With all that behind us, the title of this blog post is "Freezing Motion for Low Light Action". Where is the low light tip in all of this you ask? Well, for the tip to make sense you must first understand the 3 basics components of exposure; and now that you have a better understanding of exposure, here is today's Photo Tip.
When shooting low light action photos you must first ask yourself two questions:
1. What shutter speed to I need to freeze motion?
Different types of action call for different Shutter Speeds to freeze motion, the final Shutter Speed dialed in will be based on how fast the action is that you are trying to freeze. The faster the action is the faster your Shutter Speed needs to be. For example, I know from experience, a youth softball game will need a minimum shutter speed of 1/500 of a second to freeze the action. If you are capturing action that is slower then your Shutter Speed setting can be set slower. Once you have decided what shutter speed you are going use you need to ask your self the following question.
2. What is more important to me, DOF or Low Digital Noise?
For me the answer is almost always Low Digital Noise. So with that said, I will open my Aperture up as wide as possible, typically that would be f2.8 for me. Although, not everyone has a lens like mine, so for you f3.5 or f5.6 may be the widest setting you have available. By opening up the Aperture as much as possible, this will allow you to select the lowest possible ISO. Unfortunately, at this point, I can not tell you what ISO setting to use. Why? Simply because I don't know what gear you are using and settings will vary depending on the gear you have available to you. But the answer is very simple: beging rolling your ISO up from its lowest setting, typically 100 on most camera, while pointing your camera at your subject. Once your meeter reading reads "0" your camera is properly exposed. Well... sort of. Meters can sometimes be fooled by by your subject or scene behind your subject, but we will leave that topic for another day. In the mean time make your first photo capture, if your photo is underexposed (too dark) roll the ISO up a little more, if it is overexposed (too bright) then roll it down.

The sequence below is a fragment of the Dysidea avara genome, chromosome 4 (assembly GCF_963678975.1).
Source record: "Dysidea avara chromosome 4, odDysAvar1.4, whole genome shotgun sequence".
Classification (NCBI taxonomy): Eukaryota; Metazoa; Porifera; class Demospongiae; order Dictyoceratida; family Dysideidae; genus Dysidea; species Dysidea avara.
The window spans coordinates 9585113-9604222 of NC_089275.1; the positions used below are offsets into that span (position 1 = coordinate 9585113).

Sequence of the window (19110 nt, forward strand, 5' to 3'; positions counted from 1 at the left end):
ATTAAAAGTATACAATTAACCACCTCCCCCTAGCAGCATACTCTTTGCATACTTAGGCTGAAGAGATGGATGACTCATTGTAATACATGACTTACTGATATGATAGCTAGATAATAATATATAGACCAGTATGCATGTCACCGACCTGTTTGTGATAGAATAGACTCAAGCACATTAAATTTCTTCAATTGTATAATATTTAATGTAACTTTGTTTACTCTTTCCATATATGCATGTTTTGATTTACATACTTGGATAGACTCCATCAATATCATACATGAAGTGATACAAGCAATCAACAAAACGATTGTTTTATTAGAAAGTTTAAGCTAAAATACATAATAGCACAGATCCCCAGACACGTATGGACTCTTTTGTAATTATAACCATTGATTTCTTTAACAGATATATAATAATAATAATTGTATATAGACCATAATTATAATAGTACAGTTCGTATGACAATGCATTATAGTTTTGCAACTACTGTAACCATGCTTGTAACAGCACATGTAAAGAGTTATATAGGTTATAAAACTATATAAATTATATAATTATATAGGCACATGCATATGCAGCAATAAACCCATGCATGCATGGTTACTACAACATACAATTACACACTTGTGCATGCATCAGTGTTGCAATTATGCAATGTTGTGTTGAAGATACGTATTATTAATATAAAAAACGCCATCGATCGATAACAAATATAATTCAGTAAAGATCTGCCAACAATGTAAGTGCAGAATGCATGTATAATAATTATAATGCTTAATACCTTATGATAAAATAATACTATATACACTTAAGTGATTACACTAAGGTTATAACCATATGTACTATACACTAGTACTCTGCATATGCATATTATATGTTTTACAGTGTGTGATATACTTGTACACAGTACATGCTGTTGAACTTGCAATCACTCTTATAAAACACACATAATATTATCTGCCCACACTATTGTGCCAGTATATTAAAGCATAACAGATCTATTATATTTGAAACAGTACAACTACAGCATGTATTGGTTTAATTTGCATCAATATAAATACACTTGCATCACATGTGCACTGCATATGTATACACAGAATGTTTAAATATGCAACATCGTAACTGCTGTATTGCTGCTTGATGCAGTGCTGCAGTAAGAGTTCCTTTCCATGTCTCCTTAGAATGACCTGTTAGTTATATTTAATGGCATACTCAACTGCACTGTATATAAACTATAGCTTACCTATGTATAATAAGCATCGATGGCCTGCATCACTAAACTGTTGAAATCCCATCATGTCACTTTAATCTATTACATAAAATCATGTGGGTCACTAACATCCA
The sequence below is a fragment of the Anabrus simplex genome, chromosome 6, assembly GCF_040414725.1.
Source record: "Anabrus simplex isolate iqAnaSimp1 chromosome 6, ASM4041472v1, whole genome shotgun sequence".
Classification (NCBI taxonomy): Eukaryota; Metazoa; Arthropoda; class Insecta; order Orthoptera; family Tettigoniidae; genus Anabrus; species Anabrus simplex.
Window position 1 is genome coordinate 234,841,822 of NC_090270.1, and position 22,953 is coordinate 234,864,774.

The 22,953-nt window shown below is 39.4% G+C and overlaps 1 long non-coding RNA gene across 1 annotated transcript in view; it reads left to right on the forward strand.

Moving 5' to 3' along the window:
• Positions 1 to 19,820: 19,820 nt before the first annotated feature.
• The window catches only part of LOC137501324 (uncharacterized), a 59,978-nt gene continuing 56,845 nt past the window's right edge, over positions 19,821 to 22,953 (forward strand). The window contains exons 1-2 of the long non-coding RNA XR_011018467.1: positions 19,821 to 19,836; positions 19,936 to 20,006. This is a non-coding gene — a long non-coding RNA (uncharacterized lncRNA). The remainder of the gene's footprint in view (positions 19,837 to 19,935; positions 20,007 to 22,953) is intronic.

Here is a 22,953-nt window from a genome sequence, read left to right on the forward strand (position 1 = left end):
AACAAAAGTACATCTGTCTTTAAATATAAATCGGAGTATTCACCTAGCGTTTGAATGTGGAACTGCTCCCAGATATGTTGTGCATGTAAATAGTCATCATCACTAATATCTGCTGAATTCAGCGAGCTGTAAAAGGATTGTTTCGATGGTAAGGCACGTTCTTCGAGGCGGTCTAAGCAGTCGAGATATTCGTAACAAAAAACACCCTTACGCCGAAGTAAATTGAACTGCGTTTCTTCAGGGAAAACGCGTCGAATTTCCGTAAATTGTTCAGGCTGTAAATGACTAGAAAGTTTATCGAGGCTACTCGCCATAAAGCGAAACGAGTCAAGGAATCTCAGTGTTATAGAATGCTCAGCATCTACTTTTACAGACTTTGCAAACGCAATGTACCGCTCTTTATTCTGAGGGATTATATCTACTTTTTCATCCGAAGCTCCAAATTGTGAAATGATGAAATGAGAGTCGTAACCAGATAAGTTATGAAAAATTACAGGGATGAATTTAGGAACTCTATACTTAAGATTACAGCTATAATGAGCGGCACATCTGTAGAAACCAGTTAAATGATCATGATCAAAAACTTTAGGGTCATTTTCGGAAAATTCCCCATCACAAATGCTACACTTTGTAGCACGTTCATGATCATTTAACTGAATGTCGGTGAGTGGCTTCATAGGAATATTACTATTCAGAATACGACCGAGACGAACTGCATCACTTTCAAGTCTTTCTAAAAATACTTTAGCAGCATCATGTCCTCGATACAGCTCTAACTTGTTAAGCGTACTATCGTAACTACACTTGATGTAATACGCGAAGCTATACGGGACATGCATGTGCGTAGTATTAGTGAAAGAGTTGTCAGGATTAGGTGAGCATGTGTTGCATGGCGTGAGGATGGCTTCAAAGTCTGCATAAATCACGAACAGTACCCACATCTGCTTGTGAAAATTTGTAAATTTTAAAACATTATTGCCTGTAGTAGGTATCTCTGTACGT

And there you have it. A simple photo tip to improve your Low Light Action Photos. I leave you with some sample photos, captured at a night under low light conditions, at a Boys and Girls Club Youth Softball game.
Please reach out to me if you would like to learn more about how to use your camera and what all the other buttons do. You can contact me directly via the contract page or via one of the social media outlets listed below. Feedback on this, and other blog posts, is greatly appreciated, please take time to comment below. Let me know what your favorite type of blog posts are.
As always, thanks for stopping by.